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Lanthanum superhydride materials have been created that superconduct at the kind of temperatures seen on a chilly winter’s day. The George Washington University team, led by Russell Hemley and Maddury Somayazulu, claim to have made LaH10 superconduct at 260K, or -13°C, a record for the least cooling needed. And Mikhail Eremets’ team at the Max Planck Institute for Chemistry in Mainz, Germany also claims to have recorded similar high temperature superconductivity in LaH10 at 250K.

Either value contrasts starkly with commercial copper oxide superconductor wires used for electricity distribution, which are cooled to 77K. However, LaH10 will still likely be hard to exploit because experiments are limited to the space between the micrometre-size tips of two diamonds in a diamond anvil cell. Attaining superconductivity requires the diamond anvil cell to exerts pressures of up to 200GPa, two million times that of the Earth’s atmosphere.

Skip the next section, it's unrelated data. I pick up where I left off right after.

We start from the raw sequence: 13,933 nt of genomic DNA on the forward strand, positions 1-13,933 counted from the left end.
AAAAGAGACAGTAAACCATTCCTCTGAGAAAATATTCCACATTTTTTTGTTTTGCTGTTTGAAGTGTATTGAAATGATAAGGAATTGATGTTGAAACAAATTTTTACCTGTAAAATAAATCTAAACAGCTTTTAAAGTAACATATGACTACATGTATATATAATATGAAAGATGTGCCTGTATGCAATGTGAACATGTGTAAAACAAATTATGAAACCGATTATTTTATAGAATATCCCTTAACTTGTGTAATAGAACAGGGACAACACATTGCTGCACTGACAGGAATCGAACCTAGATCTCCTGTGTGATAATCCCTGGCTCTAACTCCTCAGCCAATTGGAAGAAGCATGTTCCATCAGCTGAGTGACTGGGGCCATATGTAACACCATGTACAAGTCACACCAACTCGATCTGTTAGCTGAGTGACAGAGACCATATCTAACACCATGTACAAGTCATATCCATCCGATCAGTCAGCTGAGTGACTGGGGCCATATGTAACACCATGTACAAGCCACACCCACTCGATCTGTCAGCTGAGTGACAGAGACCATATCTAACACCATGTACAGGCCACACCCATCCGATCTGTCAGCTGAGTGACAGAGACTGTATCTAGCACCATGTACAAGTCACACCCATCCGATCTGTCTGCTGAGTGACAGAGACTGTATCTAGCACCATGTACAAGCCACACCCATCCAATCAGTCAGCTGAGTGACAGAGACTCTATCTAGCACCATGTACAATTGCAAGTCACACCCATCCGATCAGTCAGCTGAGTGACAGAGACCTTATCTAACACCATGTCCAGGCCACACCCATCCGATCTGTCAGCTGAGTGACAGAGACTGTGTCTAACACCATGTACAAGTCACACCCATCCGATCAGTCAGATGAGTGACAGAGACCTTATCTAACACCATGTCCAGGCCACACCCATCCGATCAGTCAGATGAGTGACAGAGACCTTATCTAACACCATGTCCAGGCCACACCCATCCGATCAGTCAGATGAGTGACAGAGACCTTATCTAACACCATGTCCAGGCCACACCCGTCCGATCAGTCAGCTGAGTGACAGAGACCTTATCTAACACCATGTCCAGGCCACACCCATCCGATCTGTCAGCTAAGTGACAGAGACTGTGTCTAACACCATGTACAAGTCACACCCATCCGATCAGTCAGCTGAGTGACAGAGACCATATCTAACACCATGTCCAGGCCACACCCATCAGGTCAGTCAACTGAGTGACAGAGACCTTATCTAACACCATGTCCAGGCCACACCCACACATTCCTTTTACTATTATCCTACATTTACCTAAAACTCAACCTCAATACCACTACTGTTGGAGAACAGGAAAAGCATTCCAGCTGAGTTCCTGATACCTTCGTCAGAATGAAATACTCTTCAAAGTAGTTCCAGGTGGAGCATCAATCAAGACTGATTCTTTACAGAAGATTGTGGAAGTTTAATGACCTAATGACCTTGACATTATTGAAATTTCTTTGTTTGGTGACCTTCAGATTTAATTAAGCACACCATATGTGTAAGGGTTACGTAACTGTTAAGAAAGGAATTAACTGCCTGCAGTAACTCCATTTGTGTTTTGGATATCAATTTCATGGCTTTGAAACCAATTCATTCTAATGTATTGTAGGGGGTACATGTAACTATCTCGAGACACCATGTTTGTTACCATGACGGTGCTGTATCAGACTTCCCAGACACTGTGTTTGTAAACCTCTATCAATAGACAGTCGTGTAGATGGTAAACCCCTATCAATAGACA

Yet, importantly, lanthanum superhydrides continue the move away from discovering new high temperature superconductor materials largely by luck. Instead, scientists including Hemley predicted superconductivity in yttrium and lanthanum superhydrides in July 2017. ‘This combination of theory and experiment – all within the same team – was unique,’ Hemley tells Chemistry World.

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